Field Day on Soil Health Tests and WSARE Trial of Cover Cropping and Johnson-Su Inoculations

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Pata Viva Farm in Las Cruces

Join us on Sunday, October 9 from 2:00 pm – 6:00 pm MDT at Pata Viva Farm in Las Cruces!

At this free field day,

  • learn about a Western SARE field trial of cover cropping and Johnson-Su inoculations at Pata Viva Farm,
  • explore the impacts of microbes on plant and soil health with Dr. David Johnson and Hui-Chun Su-Johnson, and
  • practice how to do simple field tests of soil health, including water infiltration, soil surface and subsurface observations, and earthworm counts.

Afterwards, enjoy good food and networking at a grant-funded dinner.


Wear closed toed shoes, work clothes, a hat and sun protection.


Please bring your refillable water bottle.


Pata Viva is a small farm located just north of Las Cruces, New Mexico. It is owned and operated by Bryce and Shelly Richard.  We provide local fruits, vegetables and eggs to our community on Saturdays at the downtown farmers market. Our booth is set up across from the museum of art. We strive to grow our produce as holistically as possible, and are committed to sustainable agriculture outreach and education. To learn more about our sustainable agriculture project please go to


Dr. David Johnson has been doing breakthrough work in regards to the efficacy of biologically diverse, fungal-dominated compost for carbon sequestration and improved soil health and crop yields. His method is called BEAM (Biologically Enhanced Agricultural Management). The composting system he devised with his wife Hui-Chun Su is called the Johnson-Su Bioreactor.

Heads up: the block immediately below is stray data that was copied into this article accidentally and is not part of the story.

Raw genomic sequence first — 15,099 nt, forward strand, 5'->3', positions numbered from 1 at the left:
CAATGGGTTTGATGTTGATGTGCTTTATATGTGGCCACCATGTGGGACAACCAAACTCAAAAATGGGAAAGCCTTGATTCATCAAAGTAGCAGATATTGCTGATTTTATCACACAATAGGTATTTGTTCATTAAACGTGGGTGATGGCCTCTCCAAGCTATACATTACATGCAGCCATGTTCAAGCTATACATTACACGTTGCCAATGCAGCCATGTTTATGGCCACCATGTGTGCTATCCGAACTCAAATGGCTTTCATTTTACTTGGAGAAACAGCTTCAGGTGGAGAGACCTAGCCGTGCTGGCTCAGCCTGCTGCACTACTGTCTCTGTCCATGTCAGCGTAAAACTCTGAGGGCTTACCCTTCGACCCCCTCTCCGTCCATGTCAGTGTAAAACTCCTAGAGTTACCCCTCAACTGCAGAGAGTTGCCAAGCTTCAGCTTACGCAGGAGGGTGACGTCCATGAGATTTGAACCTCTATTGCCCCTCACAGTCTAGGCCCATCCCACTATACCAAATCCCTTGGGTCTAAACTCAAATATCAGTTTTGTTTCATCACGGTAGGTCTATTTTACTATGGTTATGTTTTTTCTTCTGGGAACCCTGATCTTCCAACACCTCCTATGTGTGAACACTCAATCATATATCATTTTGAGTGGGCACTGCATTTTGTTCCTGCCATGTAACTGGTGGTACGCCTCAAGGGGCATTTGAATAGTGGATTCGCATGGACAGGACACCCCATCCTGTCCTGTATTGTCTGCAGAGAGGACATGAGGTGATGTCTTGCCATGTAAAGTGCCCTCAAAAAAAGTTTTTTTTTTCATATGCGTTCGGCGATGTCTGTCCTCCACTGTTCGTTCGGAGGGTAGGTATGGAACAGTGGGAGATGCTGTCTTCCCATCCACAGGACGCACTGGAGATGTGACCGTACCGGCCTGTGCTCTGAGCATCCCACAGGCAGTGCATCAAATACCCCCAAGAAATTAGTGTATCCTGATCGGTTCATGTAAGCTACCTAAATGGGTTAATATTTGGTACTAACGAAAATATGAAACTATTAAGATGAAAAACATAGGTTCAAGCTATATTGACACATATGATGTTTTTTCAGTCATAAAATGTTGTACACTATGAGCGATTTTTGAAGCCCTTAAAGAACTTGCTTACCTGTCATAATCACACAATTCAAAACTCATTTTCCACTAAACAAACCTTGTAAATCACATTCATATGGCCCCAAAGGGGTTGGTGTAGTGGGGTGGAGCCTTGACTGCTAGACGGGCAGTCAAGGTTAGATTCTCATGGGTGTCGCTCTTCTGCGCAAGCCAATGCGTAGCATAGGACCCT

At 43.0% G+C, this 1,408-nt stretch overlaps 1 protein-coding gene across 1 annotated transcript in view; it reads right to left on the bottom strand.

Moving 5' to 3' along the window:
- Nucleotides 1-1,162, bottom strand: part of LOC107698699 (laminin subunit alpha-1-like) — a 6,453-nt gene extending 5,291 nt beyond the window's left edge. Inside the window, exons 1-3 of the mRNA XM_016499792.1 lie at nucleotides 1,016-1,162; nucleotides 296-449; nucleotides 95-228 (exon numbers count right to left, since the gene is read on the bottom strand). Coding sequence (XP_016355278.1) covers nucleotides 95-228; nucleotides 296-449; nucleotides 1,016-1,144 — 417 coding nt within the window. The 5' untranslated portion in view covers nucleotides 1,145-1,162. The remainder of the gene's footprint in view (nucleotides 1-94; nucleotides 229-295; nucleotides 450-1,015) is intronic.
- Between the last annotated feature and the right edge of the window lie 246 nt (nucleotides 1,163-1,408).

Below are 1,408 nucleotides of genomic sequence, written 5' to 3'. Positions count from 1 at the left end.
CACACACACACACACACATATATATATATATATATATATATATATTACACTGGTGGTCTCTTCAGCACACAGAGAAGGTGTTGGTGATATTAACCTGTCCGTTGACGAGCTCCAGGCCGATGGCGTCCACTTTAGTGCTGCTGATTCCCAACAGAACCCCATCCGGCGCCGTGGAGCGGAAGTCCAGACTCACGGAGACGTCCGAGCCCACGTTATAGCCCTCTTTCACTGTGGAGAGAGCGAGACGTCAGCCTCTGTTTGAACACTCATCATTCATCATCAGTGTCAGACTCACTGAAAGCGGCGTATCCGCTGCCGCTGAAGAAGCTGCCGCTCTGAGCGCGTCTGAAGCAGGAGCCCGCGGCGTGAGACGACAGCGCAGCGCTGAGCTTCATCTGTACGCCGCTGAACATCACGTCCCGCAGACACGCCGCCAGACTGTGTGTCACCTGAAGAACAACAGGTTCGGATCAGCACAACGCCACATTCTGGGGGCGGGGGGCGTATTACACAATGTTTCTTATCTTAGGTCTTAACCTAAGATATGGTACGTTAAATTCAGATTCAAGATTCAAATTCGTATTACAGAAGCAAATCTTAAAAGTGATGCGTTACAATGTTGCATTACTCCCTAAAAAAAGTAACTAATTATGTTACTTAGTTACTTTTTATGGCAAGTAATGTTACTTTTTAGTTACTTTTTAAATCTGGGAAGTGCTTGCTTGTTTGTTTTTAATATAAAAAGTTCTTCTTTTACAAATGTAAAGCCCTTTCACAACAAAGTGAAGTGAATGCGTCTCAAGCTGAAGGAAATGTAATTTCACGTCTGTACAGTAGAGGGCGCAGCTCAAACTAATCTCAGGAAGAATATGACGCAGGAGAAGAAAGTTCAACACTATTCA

Compost is often erroneously thought of as fertilizer, a way of adding nutrients to the soil. BEAM compost actually addresses soil health through soil biology. It replaces soil microbes in soil that has been degraded and is lacking in soil life. Adding BEAM compost inoculants and following the soil health principles –using for example no-till or low-till practices, cover crops and other regenerative agriculture practices– revives the mutually beneficial symbiosis between soil microbes and plant roots. Quite quickly, the soil starts to recover, and striking improvements in crop yields and carbon sequestration occur.

David’s research in soil microbial community structure and function, has opened a window for viewing the interdependence between plants and soil microbes. Rebuilding a soil’s microbial community, population, structure, diversity and biological functionality will also provide a robust and practical mechanism to begin reducing atmospheric CO 2 within a regenerative agricultural system.

Hui-Chun and Dr. David Johnson with bioreactor. Image by Regeneration International.

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